Conference Dates

March 20 – 23, 2022


Manufacturing of the simian adenovirus-vectored vaccine ChAdOx1 nCoV-19 (AZD1222, Vaxzevria) has played an important role in control of the COVID-19 pandemic. More than two billion doses have been produced, with the majority both made and used in low and middle income countries. This has been enabled by a programme of early technology transfer to multiple drug substance production sites, occurring in parallel with process development. The University of Oxford was transferring technology to five sites by March 2020, and AstraZeneca subsequently extended the drug substance manufacturing network to 12 countries.

This innovative approach was possible only as a result of single-use technology (SUT), and the presentation will provide a case study of the application of such technology to pandemic response. Pre-pandemic research in the Jenner Institute had developed a potentially scalable adenovirus manufacturing process, prioritising simplicity and end-to-end single-use product contact materials to facilitate future technology transfer. From February 2020, this was aggressively scaled up, reaching 200L by April and 1000L by June. In most respects the process scaled linearly, with small-scale work largely predictive of parameters which were successful at large scale. In parallel, process optimisations targeted further simplification.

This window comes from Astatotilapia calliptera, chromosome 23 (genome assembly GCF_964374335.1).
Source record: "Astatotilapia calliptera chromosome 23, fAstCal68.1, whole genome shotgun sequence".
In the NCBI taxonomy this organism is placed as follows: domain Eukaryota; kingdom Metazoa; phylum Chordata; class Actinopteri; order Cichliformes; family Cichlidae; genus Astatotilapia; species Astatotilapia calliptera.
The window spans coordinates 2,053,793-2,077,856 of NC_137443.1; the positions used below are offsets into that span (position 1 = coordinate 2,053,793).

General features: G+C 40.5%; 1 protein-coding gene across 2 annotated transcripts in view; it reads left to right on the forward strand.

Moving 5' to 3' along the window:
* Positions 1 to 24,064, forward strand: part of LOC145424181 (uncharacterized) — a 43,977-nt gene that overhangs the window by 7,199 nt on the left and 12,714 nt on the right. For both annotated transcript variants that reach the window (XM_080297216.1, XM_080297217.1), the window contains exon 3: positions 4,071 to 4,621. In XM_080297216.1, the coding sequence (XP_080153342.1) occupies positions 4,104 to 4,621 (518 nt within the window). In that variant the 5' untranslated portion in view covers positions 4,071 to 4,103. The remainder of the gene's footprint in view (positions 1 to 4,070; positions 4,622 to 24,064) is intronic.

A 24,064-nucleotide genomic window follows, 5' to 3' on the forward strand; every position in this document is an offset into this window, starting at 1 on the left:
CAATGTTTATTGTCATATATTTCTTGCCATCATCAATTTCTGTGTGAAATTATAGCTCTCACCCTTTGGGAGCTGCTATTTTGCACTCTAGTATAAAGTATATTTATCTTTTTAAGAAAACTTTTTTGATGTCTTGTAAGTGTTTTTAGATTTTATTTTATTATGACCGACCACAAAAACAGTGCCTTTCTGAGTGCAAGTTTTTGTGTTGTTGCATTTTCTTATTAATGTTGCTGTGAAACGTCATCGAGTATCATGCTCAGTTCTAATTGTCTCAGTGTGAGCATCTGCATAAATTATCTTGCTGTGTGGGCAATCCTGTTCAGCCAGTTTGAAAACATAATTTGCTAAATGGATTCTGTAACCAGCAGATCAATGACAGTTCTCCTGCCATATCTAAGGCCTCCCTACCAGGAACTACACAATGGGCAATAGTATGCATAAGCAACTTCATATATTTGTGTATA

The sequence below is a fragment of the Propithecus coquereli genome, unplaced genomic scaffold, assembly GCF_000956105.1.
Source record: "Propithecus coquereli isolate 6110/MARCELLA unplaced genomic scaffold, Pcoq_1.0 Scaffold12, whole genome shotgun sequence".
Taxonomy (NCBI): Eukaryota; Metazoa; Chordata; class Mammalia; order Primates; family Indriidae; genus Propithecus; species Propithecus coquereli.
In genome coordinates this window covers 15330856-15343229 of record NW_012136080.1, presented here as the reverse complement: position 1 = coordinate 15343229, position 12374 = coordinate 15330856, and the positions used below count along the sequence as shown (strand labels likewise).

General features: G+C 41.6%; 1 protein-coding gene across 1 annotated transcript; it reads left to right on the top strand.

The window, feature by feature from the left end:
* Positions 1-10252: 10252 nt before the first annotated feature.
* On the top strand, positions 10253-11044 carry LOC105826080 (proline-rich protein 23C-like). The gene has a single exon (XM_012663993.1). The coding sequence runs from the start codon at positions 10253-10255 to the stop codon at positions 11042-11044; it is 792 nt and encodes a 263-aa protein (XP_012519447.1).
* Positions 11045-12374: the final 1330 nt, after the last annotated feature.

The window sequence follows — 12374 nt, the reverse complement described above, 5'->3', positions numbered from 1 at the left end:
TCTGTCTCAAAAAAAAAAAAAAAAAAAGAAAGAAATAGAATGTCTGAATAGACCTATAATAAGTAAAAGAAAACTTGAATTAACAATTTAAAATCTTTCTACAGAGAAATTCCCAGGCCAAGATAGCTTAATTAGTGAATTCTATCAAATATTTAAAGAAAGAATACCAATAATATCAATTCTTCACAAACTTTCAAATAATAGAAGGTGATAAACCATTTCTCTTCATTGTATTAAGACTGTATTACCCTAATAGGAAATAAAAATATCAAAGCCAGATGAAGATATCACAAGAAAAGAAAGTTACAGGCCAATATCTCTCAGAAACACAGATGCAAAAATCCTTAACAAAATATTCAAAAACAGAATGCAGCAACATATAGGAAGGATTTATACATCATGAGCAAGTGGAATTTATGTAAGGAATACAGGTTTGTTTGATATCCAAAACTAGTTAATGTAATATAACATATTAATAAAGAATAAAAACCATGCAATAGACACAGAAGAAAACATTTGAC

This simple SUT-based process has been the critical factor enabling distributed manufacturing of a novel product type in existing facilities. Several of the facilities contributing to the production (including those in LMICs and the one which has contributed most to global output) had no previous experience of viral vector manufacture, yet were able to rapidly and effectively on-board the process and. Use of shared SUT has also assisted product comparability across the network.

SUT has thus played a pivotal role in both scale-up and scale-out, allowing manufacturing to reach a scale we believe to be unprecedented for any viral vector, and making a major contribution to equity of access to COVID-19 vaccines.

2.pdf (9 kB)